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WBank: Invest more in education

23rd February 2012
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  Better skills and business facilitation key to growth
BoT governor, Prof Benno Ndulu

The World Bank touting the country’s recent impressive growth, has called for more investments in education to promote skills and facilitation of business development to maintain the momentum.

It has also asked the government to install transparency in public expenditures and give more priority to self-employment training in order to consolidate the trend.

The Tanzania Economic Update released by the Bank in Dar es Salaam yesterday forecast that the country could grow at around 6.0 per cent in 2011/12, but quickly adds: “This good performance would nevertheless represent the lowest rate achieved since the early 2000s and a slowdown compared to 7.3 and 6.5 per cent observed in 2009/10 and 2010/11.”

The report notes the deceleration was partly the result of the new restrictive fiscal and monetary measures, adopted by the government in the second half of 2011.

“Tanzania needs to find new drivers of growth after three years of rapid fiscal expansion,” said Jacques Morisset, the World Bank Lead Economist for Tanzania.

He adds: “The challenge is to create new impulse for growth through better education outcomes and skills, which will in turn sustain job creation and transformation of firms.”

The report also noted that signs of economic transformation have emerged from the private sector with technological and educational improvements as main drivers, adding: “Small and medium firms are now the fastest source of employment growth and manufacturing exports have been booming since 2005. The good signs can be further encouraged by smart supportive policies.”

In the report, WB also stressed the need for the government to employ more efforts to meet the Millenium Development Goals (MDGs).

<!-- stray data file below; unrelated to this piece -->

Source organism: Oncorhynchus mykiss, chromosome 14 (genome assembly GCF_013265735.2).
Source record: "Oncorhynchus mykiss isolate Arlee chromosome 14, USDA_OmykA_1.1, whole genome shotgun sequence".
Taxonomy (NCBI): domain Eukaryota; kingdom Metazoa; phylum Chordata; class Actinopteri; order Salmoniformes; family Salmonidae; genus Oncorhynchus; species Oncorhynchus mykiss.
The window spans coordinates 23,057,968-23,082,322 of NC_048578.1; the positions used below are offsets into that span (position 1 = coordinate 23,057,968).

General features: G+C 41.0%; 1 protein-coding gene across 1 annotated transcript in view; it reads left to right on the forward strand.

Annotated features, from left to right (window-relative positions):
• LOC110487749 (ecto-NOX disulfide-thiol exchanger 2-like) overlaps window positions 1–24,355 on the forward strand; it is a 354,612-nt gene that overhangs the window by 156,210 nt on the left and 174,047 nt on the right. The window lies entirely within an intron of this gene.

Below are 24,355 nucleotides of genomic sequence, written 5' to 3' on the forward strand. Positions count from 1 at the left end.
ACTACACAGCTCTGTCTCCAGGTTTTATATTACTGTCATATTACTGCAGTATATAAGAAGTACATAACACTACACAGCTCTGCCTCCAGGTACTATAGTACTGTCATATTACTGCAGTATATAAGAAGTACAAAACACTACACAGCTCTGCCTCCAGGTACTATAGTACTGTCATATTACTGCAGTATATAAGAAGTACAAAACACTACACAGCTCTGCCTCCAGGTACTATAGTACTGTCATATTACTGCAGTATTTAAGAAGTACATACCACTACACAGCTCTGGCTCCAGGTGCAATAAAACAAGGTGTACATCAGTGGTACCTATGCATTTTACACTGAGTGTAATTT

Morisset told reporters yesterday shortly after official launching of the report that the government should find ways to support small business enterprises, a move which would help to increase individual and national income, thus mitigate the impact of poverty.

The Bank report analysing value for money in education said while it accounted for 20 per cent of public expenditures in the year 2000-2011 it actually did not do well.

“Worse still, the pass rates in primary and secondary schools have actually declined since 2007,” Stevan Lee, co-author of the report said, noting that the major challenges in the educational sector are limited resources and fast growing school populations.

He said fiscal conditions will severely limit the potential for growth in expenditure on education in coming years.

However, student population is increasing rapidly, growing by more than 30 percent per year at secondary school. It is difficult for the government to control the population growth.

“Getting better value for money will require some reallocation of fiscal and human resources across districts, improvements in teachers’ capabilities and in financial management and synergies with the private sector and parents”, he said.

BoT governor, Prof Benno Ndulu, commenting on the report, agreed with the analysis, but noted that it omitted contributions of the private sector.

“The private sector contribution to the country’s economy has increased significantly,” said Ndulu pointing out the construction sector contributed about 10.5 percent, commercial sector 18.5 percent, manufacture 8.5 percent to the economy.

He said the total contribution of the sector to the Gross Domestic Product has increased from 16 percent a few years ago to 29 percent currently.

He stressed the need for the government to properly manage natural resources in order to improve their contribution to the country’s economic growth.

On education, Prof Ndulu said the major challenge “is how to get children into learning environment. We have to provide right materials, teachers and minimise school absenteeism…this would help improve education sector.”

For his part, the Confederation of Tanzania Industries (CTI) chairman Felix Mosha described rising inflation and interest rates as major risks hampering expansion of private sector.

He asked the government to adopt affirmative measures to support development and growth of manufacturing and agriculture sectors, which he said would have greater impact on the economy.

SOURCE: THE GUARDIAN
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